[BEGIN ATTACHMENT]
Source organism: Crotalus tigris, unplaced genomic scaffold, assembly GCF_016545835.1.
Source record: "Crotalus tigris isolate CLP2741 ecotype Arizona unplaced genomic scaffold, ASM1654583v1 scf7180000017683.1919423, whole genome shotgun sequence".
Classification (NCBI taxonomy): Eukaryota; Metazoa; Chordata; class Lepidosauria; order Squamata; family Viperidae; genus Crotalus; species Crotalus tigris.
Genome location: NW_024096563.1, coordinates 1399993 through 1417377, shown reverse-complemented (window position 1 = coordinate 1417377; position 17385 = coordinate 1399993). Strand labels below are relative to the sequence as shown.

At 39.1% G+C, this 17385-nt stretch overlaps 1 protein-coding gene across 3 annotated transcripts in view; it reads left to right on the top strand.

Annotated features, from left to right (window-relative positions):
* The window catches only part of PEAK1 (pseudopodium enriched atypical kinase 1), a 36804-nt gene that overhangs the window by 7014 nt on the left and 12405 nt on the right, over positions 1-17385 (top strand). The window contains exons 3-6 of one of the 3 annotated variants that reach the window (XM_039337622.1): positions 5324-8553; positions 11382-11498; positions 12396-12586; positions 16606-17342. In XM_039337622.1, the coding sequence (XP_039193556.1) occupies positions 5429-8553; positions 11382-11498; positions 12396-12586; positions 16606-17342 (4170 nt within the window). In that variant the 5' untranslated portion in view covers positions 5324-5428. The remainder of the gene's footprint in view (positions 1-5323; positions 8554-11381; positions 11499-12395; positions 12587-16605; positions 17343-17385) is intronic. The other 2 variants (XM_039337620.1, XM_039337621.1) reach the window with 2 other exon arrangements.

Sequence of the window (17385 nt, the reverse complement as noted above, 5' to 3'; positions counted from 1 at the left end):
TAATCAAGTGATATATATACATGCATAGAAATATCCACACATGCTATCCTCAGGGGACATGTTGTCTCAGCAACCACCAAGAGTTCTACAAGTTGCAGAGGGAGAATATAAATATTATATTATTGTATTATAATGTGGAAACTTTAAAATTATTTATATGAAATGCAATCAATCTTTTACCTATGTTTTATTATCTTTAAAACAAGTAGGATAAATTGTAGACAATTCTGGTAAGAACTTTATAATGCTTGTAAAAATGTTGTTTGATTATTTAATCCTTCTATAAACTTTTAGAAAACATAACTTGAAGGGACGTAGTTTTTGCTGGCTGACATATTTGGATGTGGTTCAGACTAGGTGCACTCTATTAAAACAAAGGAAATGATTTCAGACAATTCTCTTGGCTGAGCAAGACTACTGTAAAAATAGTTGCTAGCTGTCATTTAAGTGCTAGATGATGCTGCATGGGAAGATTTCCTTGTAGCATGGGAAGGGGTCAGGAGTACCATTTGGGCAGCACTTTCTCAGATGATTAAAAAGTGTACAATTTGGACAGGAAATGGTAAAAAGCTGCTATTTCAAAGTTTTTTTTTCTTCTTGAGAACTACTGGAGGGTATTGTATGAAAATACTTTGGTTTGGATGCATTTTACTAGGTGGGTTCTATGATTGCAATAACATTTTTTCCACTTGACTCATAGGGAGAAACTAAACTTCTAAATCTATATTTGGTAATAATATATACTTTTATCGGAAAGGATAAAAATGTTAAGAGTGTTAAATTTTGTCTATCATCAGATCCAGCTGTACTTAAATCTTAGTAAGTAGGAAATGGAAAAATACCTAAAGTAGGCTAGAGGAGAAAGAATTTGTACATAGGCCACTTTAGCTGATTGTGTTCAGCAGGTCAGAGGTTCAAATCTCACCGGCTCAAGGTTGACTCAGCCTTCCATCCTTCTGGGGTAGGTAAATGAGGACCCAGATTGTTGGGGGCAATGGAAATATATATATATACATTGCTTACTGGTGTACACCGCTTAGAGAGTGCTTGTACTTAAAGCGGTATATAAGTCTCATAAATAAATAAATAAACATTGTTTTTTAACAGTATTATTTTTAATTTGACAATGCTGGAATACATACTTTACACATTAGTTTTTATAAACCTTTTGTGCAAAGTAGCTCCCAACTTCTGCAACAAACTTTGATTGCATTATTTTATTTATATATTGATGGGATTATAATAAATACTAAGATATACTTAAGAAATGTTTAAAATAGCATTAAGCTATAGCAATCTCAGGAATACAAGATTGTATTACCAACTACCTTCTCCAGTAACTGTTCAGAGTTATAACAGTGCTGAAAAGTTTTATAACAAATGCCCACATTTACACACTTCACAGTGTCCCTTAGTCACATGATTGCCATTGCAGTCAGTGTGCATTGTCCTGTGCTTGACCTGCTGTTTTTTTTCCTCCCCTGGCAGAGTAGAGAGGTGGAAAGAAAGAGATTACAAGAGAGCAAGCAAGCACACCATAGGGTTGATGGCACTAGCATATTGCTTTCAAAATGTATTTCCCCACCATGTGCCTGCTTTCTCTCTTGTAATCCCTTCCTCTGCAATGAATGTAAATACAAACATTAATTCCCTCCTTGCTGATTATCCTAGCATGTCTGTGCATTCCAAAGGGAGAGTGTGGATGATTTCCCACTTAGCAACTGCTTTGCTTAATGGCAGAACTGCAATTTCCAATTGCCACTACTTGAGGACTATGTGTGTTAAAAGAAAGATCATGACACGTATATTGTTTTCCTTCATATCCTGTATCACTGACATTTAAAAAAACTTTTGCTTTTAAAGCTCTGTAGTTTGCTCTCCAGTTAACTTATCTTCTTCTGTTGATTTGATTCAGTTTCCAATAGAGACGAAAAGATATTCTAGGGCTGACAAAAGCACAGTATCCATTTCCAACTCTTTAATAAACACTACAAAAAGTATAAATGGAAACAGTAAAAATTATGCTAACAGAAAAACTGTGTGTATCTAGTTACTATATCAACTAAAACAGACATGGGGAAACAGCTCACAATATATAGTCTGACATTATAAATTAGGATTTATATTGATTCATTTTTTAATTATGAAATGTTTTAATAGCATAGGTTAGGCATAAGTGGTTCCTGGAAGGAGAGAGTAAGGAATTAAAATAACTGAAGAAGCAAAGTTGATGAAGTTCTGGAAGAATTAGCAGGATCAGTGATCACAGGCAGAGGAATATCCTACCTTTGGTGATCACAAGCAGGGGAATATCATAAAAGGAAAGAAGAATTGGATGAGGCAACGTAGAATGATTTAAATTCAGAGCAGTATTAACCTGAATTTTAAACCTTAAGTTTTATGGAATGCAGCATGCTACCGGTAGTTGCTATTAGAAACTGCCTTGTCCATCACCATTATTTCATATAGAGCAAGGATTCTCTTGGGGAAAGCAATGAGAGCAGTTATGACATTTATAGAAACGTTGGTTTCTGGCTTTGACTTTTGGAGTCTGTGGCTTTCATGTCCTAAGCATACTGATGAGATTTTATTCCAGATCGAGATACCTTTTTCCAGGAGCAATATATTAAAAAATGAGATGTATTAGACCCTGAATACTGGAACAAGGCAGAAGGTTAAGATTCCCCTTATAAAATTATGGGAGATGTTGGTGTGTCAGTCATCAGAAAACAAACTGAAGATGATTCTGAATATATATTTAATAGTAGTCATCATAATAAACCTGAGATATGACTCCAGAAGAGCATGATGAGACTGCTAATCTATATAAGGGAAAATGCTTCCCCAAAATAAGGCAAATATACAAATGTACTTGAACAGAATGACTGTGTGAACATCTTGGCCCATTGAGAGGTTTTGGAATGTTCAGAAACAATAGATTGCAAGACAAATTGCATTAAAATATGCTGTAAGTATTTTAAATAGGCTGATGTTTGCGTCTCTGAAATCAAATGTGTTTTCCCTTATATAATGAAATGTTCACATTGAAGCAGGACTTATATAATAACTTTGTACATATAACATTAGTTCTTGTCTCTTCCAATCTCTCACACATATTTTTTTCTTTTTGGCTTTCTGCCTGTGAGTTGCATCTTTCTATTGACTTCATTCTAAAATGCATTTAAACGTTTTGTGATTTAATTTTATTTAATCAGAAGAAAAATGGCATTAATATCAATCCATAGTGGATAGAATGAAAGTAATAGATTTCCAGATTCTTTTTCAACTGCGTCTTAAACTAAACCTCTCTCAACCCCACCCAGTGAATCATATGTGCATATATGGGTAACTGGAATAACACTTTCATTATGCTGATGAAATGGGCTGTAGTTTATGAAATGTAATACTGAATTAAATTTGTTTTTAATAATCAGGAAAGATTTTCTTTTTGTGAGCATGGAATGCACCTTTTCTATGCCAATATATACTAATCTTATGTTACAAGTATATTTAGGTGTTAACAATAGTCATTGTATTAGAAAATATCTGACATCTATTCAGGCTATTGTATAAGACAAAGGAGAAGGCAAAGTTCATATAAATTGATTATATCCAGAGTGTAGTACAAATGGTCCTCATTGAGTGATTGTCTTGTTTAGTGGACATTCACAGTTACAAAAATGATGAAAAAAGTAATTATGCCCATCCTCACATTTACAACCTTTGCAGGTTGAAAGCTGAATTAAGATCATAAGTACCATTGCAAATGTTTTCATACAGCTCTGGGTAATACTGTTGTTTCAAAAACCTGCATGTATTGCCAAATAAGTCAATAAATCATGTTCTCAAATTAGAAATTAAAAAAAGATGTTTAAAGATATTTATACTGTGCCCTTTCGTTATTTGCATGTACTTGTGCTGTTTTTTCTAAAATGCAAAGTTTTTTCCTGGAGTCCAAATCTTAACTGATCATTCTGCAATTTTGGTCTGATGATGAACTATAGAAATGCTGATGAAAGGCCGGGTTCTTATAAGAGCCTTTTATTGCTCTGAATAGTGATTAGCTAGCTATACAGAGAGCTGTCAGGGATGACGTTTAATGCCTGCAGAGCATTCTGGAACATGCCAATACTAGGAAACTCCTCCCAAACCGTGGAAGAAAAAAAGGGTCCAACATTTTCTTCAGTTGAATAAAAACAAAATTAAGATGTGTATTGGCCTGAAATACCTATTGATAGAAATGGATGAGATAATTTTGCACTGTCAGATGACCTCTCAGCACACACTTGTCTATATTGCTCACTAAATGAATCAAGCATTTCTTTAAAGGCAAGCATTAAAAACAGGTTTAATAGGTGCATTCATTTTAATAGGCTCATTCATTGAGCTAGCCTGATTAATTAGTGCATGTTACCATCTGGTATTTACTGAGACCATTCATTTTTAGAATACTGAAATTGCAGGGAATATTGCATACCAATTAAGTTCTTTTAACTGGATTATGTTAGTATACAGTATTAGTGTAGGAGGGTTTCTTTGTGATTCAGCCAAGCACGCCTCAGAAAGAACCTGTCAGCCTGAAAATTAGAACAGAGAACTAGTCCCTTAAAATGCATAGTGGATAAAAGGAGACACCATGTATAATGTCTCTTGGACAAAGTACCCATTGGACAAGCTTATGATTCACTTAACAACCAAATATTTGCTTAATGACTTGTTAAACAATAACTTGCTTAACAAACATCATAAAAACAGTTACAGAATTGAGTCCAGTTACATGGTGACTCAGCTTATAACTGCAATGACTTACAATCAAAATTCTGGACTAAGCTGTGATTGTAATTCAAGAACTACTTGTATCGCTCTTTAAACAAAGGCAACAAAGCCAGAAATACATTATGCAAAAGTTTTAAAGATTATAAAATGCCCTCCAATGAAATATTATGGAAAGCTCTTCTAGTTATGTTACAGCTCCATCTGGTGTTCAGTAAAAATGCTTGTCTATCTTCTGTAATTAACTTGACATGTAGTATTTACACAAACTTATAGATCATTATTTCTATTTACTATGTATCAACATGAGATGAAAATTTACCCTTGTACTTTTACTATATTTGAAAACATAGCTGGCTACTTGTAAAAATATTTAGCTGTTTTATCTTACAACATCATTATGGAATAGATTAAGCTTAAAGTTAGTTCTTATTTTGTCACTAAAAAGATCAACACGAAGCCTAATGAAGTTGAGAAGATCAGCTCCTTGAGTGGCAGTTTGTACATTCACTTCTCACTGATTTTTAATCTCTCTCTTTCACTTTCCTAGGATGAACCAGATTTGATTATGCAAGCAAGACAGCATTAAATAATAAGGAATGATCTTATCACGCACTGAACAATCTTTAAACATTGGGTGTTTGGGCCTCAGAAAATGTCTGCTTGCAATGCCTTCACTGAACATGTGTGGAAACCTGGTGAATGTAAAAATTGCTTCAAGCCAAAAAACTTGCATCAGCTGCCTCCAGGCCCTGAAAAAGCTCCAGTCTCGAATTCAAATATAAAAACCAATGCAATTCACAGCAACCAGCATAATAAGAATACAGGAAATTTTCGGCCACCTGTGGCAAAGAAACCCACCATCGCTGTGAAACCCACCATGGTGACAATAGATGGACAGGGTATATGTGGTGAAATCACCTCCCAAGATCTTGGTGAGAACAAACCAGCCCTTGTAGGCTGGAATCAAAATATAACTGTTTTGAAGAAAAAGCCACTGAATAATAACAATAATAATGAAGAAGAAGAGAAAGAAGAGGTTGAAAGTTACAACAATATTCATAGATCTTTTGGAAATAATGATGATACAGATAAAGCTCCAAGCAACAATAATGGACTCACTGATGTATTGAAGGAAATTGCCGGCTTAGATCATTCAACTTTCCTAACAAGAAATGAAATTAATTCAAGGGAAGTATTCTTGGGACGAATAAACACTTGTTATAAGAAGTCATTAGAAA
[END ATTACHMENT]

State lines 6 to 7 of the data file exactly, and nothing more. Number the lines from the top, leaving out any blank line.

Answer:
Annotated features, from left to right (window-relative positions):
* The window catches only part of PEAK1 (pseudopodium enriched atypical kinase 1), a 36804-nt gene that overhangs the window by 7014 nt on the left and 12405 nt on the right, over positions 1-17385 (top strand). The window contains exons 3-6 of one of the 3 annotated variants that reach the window (XM_039337622.1): positions 5324-8553; positions 11382-11498; positions 12396-12586; positions 16606-17342. In XM_039337622.1, the coding sequence (XP_039193556.1) occupies positions 5429-8553; positions 11382-11498; positions 12396-12586; positions 16606-17342 (4170 nt within the window). In that variant the 5' untranslated portion in view covers positions 5324-5428. The remainder of the gene's footprint in view (positions 1-5323; positions 8554-11381; positions 11499-12395; positions 12587-16605; positions 17343-17385) is intronic. The other 2 variants (XM_039337620.1, XM_039337621.1) reach the window with 2 other exon arrangements.